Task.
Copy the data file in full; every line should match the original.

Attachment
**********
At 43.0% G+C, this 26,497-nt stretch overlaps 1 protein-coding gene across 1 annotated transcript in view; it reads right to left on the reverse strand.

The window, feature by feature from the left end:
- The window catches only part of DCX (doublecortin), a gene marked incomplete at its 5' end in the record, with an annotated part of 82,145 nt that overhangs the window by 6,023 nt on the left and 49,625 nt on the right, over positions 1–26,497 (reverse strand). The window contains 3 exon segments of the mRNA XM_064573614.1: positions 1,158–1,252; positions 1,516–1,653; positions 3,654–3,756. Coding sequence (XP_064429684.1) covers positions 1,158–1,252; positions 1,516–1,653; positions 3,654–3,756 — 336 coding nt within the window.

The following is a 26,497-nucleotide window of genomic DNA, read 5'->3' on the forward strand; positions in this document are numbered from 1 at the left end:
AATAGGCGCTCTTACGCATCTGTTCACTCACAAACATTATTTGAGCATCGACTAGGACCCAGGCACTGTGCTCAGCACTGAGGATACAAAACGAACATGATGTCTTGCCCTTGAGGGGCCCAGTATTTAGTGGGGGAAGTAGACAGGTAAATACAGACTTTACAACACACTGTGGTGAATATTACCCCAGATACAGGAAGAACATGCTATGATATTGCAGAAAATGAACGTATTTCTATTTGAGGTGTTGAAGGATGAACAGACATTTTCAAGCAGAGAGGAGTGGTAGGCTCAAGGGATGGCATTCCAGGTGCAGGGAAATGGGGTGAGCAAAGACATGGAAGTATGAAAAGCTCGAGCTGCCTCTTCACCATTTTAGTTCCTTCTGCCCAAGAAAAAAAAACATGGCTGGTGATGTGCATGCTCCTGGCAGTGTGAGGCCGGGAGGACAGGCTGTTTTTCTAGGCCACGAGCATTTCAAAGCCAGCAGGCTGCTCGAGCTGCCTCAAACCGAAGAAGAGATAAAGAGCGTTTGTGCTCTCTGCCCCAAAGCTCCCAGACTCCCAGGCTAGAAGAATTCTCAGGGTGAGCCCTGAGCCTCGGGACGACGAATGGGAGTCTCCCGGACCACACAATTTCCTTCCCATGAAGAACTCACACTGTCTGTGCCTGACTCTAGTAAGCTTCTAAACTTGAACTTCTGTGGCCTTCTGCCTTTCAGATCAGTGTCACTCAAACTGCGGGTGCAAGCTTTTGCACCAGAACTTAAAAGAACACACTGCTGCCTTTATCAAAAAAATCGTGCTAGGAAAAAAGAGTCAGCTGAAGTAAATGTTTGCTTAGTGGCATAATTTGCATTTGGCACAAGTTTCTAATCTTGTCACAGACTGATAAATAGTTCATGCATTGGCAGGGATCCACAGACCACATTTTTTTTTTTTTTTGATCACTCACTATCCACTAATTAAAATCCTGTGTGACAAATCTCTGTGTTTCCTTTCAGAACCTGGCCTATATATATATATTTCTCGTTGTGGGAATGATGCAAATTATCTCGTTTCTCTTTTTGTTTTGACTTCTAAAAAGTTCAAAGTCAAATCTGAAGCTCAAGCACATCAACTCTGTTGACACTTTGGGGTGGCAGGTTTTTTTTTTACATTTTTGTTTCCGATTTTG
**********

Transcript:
At 43.0% G+C, this 26,497-nt stretch overlaps 1 protein-coding gene across 1 annotated transcript in view; it reads right to left on the reverse strand.

The window, feature by feature from the left end:
- The window catches only part of DCX (doublecortin), a gene marked incomplete at its 5' end in the record, with an annotated part of 82,145 nt that overhangs the window by 6,023 nt on the left and 49,625 nt on the right, over positions 1–26,497 (reverse strand). The window contains 3 exon segments of the mRNA XM_064573614.1: positions 1,158–1,252; positions 1,516–1,653; positions 3,654–3,756. Coding sequence (XP_064429684.1) covers positions 1,158–1,252; positions 1,516–1,653; positions 3,654–3,756 — 336 coding nt within the window.

The following is a 26,497-nucleotide window of genomic DNA, read 5'->3' on the forward strand; positions in this document are numbered from 1 at the left end:
AATAGGCGCTCTTACGCATCTGTTCACTCACAAACATTATTTGAGCATCGACTAGGACCCAGGCACTGTGCTCAGCACTGAGGATACAAAACGAACATGATGTCTTGCCCTTGAGGGGCCCAGTATTTAGTGGGGGAAGTAGACAGGTAAATACAGACTTTACAACACACTGTGGTGAATATTACCCCAGATACAGGAAGAACATGCTATGATATTGCAGAAAATGAACGTATTTCTATTTGAGGTGTTGAAGGATGAACAGACATTTTCAAGCAGAGAGGAGTGGTAGGCTCAAGGGATGGCATTCCAGGTGCAGGGAAATGGGGTGAGCAAAGACATGGAAGTATGAAAAGCTCGAGCTGCCTCTTCACCATTTTAGTTCCTTCTGCCCAAGAAAAAAAAACATGGCTGGTGATGTGCATGCTCCTGGCAGTGTGAGGCCGGGAGGACAGGCTGTTTTTCTAGGCCACGAGCATTTCAAAGCCAGCAGGCTGCTCGAGCTGCCTCAAACCGAAGAAGAGATAAAGAGCGTTTGTGCTCTCTGCCCCAAAGCTCCCAGACTCCCAGGCTAGAAGAATTCTCAGGGTGAGCCCTGAGCCTCGGGACGACGAATGGGAGTCTCCCGGACCACACAATTTCCTTCCCATGAAGAACTCACACTGTCTGTGCCTGACTCTAGTAAGCTTCTAAACTTGAACTTCTGTGGCCTTCTGCCTTTCAGATCAGTGTCACTCAAACTGCGGGTGCAAGCTTTTGCACCAGAACTTAAAAGAACACACTGCTGCCTTTATCAAAAAAATCGTGCTAGGAAAAAAGAGTCAGCTGAAGTAAATGTTTGCTTAGTGGCATAATTTGCATTTGGCACAAGTTTCTAATCTTGTCACAGACTGATAAATAGTTCATGCATTGGCAGGGATCCACAGACCACATTTTTTTTTTTTTTTGATCACTCACTATCCACTAATTAAAATCCTGTGTGACAAATCTCTGTGTTTCCTTTCAGAACCTGGCCTATATATATATATTTCTCGTTGTGGGAATGATGCAAATTATCTCGTTTCTCTTTTTGTTTTGACTTCTAAAAAGTTCAAAGTCAAATCTGAAGCTCAAGCACATCAACTCTGTTGACACTTTGGGGTGGCAGGTTTTTTTTTTACATTTTTGTTTCCGATTTTG